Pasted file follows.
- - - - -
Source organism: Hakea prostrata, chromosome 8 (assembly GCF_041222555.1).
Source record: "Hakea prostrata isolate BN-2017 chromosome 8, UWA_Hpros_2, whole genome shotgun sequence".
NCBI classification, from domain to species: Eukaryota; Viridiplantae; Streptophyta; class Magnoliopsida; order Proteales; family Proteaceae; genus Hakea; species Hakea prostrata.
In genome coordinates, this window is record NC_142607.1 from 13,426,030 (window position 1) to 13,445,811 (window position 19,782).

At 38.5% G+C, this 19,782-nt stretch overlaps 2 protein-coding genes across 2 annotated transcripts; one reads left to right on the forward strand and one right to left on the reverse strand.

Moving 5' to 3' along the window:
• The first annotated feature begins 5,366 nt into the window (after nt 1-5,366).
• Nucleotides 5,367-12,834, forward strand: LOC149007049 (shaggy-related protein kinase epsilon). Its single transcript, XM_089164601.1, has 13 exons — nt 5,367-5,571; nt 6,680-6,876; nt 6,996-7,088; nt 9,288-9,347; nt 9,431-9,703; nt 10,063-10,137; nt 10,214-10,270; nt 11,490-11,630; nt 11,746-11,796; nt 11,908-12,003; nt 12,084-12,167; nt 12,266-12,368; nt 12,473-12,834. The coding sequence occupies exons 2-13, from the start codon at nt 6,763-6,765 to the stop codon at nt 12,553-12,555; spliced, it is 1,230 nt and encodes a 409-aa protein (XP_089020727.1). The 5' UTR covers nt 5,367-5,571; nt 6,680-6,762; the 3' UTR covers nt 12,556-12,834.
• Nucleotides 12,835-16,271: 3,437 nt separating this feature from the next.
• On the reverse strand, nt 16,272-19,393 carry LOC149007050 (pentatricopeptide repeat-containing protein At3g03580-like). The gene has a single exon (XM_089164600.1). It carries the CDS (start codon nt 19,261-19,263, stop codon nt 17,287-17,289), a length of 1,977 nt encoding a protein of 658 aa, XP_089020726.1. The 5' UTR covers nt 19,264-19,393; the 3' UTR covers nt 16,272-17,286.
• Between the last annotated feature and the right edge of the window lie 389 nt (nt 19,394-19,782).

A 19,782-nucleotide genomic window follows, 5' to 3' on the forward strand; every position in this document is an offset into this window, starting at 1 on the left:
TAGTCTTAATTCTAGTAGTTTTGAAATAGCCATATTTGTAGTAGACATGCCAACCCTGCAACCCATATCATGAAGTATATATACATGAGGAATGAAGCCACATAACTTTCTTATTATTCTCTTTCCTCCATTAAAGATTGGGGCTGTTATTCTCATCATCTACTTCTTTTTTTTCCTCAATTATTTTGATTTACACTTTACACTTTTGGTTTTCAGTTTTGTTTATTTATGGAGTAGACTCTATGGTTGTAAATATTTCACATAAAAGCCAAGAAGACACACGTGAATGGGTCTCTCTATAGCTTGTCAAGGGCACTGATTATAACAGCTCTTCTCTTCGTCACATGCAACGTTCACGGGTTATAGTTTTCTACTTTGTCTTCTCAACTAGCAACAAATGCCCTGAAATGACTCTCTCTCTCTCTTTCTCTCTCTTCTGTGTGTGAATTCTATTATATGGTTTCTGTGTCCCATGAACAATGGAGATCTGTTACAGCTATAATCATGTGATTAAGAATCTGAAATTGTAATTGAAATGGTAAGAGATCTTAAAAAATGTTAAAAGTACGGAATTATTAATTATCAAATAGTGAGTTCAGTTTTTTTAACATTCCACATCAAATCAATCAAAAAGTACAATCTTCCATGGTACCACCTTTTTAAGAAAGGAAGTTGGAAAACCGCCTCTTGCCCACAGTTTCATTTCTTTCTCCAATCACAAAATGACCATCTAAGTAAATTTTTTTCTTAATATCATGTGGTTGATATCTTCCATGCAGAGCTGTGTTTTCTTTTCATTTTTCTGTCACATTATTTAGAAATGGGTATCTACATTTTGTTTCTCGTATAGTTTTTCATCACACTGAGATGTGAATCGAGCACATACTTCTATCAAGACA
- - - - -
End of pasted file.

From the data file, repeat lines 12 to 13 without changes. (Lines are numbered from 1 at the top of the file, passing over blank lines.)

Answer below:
A 19,782-nucleotide genomic window follows, 5' to 3' on the forward strand; every position in this document is an offset into this window, starting at 1 on the left:
TAGTCTTAATTCTAGTAGTTTTGAAATAGCCATATTTGTAGTAGACATGCCAACCCTGCAACCCATATCATGAAGTATATATACATGAGGAATGAAGCCACATAACTTTCTTATTATTCTCTTTCCTCCATTAAAGATTGGGGCTGTTATTCTCATCATCTACTTCTTTTTTTTCCTCAATTATTTTGATTTACACTTTACACTTTTGGTTTTCAGTTTTGTTTATTTATGGAGTAGACTCTATGGTTGTAAATATTTCACATAAAAGCCAAGAAGACACACGTGAATGGGTCTCTCTATAGCTTGTCAAGGGCACTGATTATAACAGCTCTTCTCTTCGTCACATGCAACGTTCACGGGTTATAGTTTTCTACTTTGTCTTCTCAACTAGCAACAAATGCCCTGAAATGACTCTCTCTCTCTCTTTCTCTCTCTTCTGTGTGTGAATTCTATTATATGGTTTCTGTGTCCCATGAACAATGGAGATCTGTTACAGCTATAATCATGTGATTAAGAATCTGAAATTGTAATTGAAATGGTAAGAGATCTTAAAAAATGTTAAAAGTACGGAATTATTAATTATCAAATAGTGAGTTCAGTTTTTTTAACATTCCACATCAAATCAATCAAAAAGTACAATCTTCCATGGTACCACCTTTTTAAGAAAGGAAGTTGGAAAACCGCCTCTTGCCCACAGTTTCATTTCTTTCTCCAATCACAAAATGACCATCTAAGTAAATTTTTTTCTTAATATCATGTGGTTGATATCTTCCATGCAGAGCTGTGTTTTCTTTTCATTTTTCTGTCACATTATTTAGAAATGGGTATCTACATTTTGTTTCTCGTATAGTTTTTCATCACACTGAGATGTGAATCGAGCACATACTTCTATCAAGACA